And yet we must be honest and say that John’s other implication is that if we are not obedient, and do not love one another, then we will lack that confidence and will not receive. David Jackman says, “How can we receive God’s good gifts in answer to prayer, if we do not ask in accordance with his will? And how can we ask like that, unless we are obeying God’s will already revealed in Scripture?” (The Message of John’s Letters, p106).
And that leads us nicely on to the second statement in 1 John that I looked at in my study – 1 John 5:14-15, “This is the confidence we have in approaching God: that if we ask anything according to his will, he hears us. And if we know that he hears us – whatever we ask – we know that we have what we asked of him.”
“According to his will” is a very important limitation on the requests that we can expect to be granted by God. What it means is that God decides what is best for us. If we ask for something that is in keeping with what God has decided is best for us, then He will grant our requests. He loves to act in response to our requests, but what He says is decisive in the end. And that is what we would expect of a loving Father, as I said last time.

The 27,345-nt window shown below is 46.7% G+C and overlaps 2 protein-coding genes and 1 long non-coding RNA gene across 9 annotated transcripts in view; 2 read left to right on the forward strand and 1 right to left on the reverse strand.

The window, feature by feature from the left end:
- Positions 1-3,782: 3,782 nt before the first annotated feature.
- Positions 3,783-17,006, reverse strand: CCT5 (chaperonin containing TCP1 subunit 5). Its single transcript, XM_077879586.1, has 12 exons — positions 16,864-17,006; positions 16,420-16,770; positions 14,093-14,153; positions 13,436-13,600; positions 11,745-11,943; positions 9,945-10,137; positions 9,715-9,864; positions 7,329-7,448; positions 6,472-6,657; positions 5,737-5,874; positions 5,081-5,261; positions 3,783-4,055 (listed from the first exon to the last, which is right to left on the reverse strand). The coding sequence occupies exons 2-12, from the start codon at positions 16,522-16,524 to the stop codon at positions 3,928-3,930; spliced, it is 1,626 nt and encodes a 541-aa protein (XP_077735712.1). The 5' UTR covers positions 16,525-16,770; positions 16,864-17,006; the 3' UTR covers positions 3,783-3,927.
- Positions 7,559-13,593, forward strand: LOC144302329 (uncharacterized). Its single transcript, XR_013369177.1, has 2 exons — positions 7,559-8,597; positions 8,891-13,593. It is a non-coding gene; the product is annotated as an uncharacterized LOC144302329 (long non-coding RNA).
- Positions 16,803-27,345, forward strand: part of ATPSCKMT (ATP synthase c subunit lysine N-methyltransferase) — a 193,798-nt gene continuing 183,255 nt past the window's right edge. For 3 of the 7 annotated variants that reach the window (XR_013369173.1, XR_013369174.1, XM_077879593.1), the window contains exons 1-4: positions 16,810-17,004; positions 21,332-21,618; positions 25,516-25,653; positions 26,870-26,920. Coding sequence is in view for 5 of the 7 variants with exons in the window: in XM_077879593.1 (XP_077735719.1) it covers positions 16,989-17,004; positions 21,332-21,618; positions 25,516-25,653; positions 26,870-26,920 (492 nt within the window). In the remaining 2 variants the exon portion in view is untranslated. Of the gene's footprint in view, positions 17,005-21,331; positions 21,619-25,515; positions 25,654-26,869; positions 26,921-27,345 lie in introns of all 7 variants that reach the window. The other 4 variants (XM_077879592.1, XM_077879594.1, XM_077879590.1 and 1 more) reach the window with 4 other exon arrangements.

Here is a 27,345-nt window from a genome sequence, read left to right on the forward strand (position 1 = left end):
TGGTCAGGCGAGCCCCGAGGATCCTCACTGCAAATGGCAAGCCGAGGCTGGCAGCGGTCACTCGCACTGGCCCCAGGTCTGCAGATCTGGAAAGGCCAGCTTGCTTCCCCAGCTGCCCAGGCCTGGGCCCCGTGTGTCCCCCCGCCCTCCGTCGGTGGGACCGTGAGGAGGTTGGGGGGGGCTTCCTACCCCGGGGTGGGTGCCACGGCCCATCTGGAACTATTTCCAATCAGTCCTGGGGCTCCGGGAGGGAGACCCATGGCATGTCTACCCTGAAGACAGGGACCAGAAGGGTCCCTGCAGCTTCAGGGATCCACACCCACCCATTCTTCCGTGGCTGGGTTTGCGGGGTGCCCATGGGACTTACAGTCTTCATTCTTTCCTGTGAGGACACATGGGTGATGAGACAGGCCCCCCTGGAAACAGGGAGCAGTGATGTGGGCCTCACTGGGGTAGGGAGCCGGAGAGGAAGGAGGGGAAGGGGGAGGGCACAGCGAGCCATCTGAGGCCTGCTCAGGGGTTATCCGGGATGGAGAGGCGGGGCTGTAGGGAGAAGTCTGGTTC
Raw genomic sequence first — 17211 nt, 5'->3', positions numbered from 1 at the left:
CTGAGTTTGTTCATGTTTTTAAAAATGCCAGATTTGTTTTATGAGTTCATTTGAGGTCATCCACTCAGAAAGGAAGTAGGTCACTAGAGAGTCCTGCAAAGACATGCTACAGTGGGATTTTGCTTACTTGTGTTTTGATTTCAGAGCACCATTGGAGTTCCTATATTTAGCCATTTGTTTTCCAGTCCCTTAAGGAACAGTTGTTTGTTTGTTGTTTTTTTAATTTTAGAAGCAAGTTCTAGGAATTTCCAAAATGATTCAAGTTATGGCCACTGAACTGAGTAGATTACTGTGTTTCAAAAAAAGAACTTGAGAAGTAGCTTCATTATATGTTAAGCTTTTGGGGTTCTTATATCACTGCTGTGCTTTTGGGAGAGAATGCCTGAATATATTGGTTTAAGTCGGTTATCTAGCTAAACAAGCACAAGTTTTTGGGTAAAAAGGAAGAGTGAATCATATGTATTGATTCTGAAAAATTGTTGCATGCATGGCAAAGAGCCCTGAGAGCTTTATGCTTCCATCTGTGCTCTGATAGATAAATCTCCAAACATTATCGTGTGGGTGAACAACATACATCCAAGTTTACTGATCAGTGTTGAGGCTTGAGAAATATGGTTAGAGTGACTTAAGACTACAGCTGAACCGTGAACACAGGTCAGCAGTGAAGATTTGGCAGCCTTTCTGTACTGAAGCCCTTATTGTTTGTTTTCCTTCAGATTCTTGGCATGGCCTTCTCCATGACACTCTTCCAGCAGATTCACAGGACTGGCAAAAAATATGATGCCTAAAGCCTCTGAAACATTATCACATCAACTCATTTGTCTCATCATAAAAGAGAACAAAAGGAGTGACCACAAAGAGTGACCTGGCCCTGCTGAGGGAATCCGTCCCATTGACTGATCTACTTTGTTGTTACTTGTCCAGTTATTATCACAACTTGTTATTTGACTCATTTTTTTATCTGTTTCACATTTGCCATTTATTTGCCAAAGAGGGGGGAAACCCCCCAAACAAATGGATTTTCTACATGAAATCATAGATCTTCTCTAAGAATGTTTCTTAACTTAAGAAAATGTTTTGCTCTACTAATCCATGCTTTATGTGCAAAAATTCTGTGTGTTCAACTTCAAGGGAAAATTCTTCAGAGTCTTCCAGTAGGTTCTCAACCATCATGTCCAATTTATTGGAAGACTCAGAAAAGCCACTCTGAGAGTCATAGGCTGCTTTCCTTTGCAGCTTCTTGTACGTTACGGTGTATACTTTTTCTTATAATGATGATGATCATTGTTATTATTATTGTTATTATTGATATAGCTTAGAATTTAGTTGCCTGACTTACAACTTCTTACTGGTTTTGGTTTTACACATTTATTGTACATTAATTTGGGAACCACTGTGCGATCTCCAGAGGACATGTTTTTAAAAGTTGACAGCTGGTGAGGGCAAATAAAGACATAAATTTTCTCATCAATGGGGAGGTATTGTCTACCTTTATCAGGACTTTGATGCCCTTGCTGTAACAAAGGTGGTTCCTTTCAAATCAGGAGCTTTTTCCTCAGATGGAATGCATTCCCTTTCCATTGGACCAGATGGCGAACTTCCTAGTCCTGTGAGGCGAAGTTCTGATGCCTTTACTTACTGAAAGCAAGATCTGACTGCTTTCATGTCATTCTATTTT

Does “his will” here mean his commands, or his intentions as revealed in Scripture, or does it means His secret will, i.e. the specific purposes for things that happen in our lives that He does not normally reveal to us? Fundamentally, of course, “the will of God” simply means “what God wants to happen”. But what that is depends on the context.
For example, in 1 John 2:17, John says, “The world and its desires pass away, but the man who does the will of God lives for ever.” In other words, the person who does what God wants lives forever. But how does a person know what God wants? The answer is from Scripture, where God tells us what is required of us. (See also John 7:17 and 9:31.)